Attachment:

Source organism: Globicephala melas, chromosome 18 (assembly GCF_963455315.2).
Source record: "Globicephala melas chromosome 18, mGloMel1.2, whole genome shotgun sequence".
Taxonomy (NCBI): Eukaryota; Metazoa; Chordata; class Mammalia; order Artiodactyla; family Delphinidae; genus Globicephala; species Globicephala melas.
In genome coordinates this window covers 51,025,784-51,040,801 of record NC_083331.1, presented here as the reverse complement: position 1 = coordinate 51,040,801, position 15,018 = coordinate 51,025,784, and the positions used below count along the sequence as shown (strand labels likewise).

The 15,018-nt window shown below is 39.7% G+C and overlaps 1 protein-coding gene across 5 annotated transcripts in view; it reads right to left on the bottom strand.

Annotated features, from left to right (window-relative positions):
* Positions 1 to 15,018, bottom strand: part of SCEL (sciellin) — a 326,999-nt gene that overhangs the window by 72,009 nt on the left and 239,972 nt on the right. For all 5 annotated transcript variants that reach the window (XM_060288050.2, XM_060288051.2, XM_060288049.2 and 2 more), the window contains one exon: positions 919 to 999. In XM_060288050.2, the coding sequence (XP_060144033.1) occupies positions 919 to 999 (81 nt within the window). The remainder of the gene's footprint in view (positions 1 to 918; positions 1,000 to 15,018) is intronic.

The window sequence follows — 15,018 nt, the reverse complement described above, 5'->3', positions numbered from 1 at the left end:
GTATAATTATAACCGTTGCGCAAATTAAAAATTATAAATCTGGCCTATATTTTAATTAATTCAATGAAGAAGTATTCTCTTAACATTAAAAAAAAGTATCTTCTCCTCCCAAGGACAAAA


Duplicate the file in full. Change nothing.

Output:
Source organism: Globicephala melas, chromosome 18 (assembly GCF_963455315.2).
Source record: "Globicephala melas chromosome 18, mGloMel1.2, whole genome shotgun sequence".
Taxonomy (NCBI): Eukaryota; Metazoa; Chordata; class Mammalia; order Artiodactyla; family Delphinidae; genus Globicephala; species Globicephala melas.
In genome coordinates this window covers 51,025,784-51,040,801 of record NC_083331.1, presented here as the reverse complement: position 1 = coordinate 51,040,801, position 15,018 = coordinate 51,025,784, and the positions used below count along the sequence as shown (strand labels likewise).

The 15,018-nt window shown below is 39.7% G+C and overlaps 1 protein-coding gene across 5 annotated transcripts in view; it reads right to left on the bottom strand.

Annotated features, from left to right (window-relative positions):
* Positions 1 to 15,018, bottom strand: part of SCEL (sciellin) — a 326,999-nt gene that overhangs the window by 72,009 nt on the left and 239,972 nt on the right. For all 5 annotated transcript variants that reach the window (XM_060288050.2, XM_060288051.2, XM_060288049.2 and 2 more), the window contains one exon: positions 919 to 999. In XM_060288050.2, the coding sequence (XP_060144033.1) occupies positions 919 to 999 (81 nt within the window). The remainder of the gene's footprint in view (positions 1 to 918; positions 1,000 to 15,018) is intronic.

The window sequence follows — 15,018 nt, the reverse complement described above, 5'->3', positions numbered from 1 at the left end:
GTATAATTATAACCGTTGCGCAAATTAAAAATTATAAATCTGGCCTATATTTTAATTAATTCAATGAAGAAGTATTCTCTTAACATTAAAAAAAAGTATCTTCTCCTCCCAAGGACAAAA